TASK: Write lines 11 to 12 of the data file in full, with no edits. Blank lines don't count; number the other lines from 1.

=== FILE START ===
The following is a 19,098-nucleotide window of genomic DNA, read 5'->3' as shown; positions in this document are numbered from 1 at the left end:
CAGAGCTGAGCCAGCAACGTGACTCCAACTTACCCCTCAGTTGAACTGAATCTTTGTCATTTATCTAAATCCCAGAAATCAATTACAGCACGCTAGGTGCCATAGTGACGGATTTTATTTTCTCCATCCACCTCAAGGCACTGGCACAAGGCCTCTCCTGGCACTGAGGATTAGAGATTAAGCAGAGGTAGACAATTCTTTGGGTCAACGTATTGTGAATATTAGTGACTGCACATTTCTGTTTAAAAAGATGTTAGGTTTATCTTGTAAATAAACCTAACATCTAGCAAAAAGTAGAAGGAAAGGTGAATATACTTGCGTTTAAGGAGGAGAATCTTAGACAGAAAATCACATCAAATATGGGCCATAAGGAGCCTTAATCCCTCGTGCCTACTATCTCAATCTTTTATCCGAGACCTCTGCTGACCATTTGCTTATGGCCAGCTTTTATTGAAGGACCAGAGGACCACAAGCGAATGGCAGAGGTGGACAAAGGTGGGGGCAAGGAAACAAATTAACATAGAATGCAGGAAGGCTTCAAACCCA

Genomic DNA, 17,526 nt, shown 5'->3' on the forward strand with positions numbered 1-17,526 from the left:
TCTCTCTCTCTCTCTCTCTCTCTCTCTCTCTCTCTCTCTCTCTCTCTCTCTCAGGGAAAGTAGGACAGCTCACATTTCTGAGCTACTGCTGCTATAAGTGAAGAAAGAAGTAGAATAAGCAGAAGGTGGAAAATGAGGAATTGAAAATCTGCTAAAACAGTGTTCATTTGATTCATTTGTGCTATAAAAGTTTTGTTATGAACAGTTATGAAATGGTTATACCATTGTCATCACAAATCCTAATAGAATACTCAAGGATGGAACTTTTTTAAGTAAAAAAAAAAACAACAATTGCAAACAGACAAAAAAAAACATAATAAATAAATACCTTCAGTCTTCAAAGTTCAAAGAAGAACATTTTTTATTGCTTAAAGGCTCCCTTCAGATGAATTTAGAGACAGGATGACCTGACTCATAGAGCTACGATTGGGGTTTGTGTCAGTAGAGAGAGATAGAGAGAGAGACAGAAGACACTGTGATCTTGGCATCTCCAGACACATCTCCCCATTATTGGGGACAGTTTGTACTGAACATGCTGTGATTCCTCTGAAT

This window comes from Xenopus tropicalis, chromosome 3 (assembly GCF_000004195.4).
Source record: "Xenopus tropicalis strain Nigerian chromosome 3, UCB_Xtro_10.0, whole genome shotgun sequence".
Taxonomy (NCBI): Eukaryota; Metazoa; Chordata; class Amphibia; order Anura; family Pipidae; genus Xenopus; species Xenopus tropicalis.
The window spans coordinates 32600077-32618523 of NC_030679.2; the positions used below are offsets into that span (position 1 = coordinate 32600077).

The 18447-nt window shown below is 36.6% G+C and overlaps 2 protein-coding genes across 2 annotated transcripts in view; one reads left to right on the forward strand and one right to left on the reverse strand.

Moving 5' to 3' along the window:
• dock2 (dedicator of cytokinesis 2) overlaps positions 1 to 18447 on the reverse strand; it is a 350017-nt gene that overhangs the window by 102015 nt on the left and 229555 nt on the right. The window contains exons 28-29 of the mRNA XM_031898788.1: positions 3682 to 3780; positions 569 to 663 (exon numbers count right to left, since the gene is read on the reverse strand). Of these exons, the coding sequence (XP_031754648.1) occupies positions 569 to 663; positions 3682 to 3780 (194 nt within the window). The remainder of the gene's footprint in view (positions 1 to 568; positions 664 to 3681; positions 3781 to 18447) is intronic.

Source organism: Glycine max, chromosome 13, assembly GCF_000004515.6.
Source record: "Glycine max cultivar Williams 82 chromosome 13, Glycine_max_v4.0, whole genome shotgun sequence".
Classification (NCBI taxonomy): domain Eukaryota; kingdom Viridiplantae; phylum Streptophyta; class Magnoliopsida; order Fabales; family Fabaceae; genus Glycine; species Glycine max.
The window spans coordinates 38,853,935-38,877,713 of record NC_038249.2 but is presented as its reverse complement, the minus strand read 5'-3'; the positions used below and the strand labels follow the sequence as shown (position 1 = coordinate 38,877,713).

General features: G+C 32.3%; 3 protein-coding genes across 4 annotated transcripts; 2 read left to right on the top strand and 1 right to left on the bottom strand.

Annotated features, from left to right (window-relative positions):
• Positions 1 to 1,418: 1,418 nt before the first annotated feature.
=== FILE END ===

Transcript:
• dock2 (dedicator of cytokinesis 2) overlaps positions 1 to 18447 on the reverse strand; it is a 350017-nt gene that overhangs the window by 102015 nt on the left and 229555 nt on the right. The window contains exons 28-29 of the mRNA XM_031898788.1: positions 3682 to 3780; positions 569 to 663 (exon numbers count right to left, since the gene is read on the reverse strand). Of these exons, the coding sequence (XP_031754648.1) occupies positions 569 to 663; positions 3682 to 3780 (194 nt within the window). The remainder of the gene's footprint in view (positions 1 to 568; positions 664 to 3681; positions 3781 to 18447) is intronic.

Source organism: Glycine max, chromosome 13, assembly GCF_000004515.6.